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April 10, 2006



Let's just say it's not Comcastic! I'm still waiting here in NJ--Verizon's home state--to have access to FiOS. But I'm not holding my breath.


Count me in as somebody that wants more choice, lower price, and better service. All it takes is one more competitor in any place where cable has a monopoly, and we're going to see immediate results. Many communities have already seen this and I hope that many more get to do the same - in fact, all of New Jersey might soon have the luxury with FiOS. Let's keep our fingers crossed...


I think this is an issue that goes beyond New Jersey. When companies are able to introduce new technologies to other states, their capacity for growth increases, and allows them to innovate in other states as well. No wonder Comcast and Cablevision are so desperate to misinform their viewers and enforce their monopolies. That's just not right. Why not pour that money into offering a better service?

Elliott Mitchell

"... in large part from free advertising on its own networks – the ability few, if any, other companies have. The power to run your own lobbying ads with the potential to block your opponents’ ads should raise serious concerns with lawmakers and regulators."

Isn't this a strong argument for "net neutrality?"

Bob Johnson

Elliott, thanks for writing. To the contrary, this is an example of how government should step in only when there is an infraction.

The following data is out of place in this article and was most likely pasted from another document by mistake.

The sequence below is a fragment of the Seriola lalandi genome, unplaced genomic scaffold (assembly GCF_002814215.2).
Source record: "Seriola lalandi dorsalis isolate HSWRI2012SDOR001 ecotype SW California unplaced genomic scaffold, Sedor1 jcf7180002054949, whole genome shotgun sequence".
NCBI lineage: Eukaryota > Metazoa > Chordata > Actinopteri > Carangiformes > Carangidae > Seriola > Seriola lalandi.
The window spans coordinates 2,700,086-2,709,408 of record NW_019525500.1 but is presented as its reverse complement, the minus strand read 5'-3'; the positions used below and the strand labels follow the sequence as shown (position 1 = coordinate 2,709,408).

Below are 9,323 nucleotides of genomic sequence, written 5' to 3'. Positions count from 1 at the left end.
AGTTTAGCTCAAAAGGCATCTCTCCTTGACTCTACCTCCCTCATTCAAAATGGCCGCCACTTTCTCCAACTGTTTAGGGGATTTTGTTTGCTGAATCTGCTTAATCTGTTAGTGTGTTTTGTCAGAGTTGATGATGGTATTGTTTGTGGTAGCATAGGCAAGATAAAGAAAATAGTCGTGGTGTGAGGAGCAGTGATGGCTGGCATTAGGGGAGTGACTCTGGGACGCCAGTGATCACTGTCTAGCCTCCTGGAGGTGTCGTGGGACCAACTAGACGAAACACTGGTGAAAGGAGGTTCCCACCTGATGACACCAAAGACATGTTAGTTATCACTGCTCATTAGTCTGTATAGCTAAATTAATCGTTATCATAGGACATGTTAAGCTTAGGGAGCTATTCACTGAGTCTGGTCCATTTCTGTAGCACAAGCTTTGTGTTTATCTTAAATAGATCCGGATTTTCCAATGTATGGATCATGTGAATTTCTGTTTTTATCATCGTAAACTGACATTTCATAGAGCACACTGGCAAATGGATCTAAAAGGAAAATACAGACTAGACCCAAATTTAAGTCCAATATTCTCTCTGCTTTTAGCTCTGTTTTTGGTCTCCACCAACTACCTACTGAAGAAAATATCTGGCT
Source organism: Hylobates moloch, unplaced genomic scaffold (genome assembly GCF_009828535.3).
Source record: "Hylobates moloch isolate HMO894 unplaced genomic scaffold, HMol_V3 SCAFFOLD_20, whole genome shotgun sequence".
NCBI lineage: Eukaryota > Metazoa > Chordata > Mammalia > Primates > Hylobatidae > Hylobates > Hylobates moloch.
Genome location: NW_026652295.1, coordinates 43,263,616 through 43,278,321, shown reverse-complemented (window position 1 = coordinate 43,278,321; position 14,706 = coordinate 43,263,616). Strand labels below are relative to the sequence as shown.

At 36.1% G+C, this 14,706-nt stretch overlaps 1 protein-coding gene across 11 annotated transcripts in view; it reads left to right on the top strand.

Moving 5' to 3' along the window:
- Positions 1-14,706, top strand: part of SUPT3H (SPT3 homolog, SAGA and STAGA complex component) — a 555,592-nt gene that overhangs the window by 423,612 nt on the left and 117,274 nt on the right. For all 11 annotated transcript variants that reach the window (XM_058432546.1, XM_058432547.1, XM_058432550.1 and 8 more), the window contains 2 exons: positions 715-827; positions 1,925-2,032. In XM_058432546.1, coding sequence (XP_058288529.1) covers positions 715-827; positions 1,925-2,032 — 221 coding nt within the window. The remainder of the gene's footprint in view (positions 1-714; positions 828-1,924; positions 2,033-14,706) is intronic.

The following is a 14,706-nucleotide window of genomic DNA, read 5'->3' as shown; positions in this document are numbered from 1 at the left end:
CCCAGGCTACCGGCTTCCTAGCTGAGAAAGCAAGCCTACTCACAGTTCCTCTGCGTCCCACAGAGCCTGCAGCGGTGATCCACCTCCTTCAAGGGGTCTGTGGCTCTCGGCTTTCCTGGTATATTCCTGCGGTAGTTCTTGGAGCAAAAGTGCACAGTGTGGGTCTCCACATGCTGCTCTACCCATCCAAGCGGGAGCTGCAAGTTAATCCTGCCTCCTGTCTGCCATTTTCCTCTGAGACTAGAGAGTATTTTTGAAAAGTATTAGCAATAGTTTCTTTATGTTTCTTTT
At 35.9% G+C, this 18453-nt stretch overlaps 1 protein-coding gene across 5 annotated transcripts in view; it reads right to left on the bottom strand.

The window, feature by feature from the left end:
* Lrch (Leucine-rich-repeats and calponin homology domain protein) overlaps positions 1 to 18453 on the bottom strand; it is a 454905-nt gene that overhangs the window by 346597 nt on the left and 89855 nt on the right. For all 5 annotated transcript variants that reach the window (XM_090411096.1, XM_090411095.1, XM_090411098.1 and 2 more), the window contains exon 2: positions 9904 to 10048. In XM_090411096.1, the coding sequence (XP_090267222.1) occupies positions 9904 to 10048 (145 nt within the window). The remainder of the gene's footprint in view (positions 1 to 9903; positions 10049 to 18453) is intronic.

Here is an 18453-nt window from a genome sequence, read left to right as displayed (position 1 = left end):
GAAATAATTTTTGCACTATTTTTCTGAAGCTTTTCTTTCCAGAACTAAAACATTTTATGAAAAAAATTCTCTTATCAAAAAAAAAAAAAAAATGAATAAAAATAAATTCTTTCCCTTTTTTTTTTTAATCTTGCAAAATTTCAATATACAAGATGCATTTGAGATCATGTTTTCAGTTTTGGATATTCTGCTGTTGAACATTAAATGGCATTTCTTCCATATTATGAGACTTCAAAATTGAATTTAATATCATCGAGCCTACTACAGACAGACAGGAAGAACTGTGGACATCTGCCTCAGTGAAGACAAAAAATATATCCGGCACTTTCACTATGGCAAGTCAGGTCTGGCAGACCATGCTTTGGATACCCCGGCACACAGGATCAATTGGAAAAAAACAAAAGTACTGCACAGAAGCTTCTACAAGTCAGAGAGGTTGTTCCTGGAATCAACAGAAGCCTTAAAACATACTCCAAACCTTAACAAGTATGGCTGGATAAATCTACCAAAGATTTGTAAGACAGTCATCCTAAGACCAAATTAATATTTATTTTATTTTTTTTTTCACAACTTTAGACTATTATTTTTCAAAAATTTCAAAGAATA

Unlike the broadband market, which is what the proponents of net neutrality regulation want to cover, the cable marketplace where Cablevision exists is not competitive. Consumers want video choice now and net neutrality regulation will only slow down deployment of new, high-speed networks. The companies that are eager to get into video have stated very publicly that they will not block or degrade any legal content or services from consumers. Consumers, not the government should determine what content and services should be delivered. Moreover, the government shouldn’t guess now what the Internet of the future will look like.


Just another way in which cablecos are proving themselves adverse to what is best for the customer. If they had nothing to worry about from services like Verizon's FIOS they wouldn't revert to such dirty business tactics. I say the best thing for local and state governments to do is to open up the market and let companies like Verizon in for the good of the consumer.


That's an excellent point, Bob. Champions of the free market are often accused of being naive when it comes to the greed of companies. However, this is a perfect example of what the free market could do (and is prevented from doing). Companies will fight for their share of customers, when they are allowed to do so by local governments.


Bravo, tpwk, you are exactly right on all points.

AJ Carey

Comcast, Time Warner, and Friends, all strong advocates of monopolies in the true sense of the word. I can't help but think that the culprit is outdated cable franchise laws which promote these monopolies against serious competition like Verizon is trying to provide with its FIOS service.

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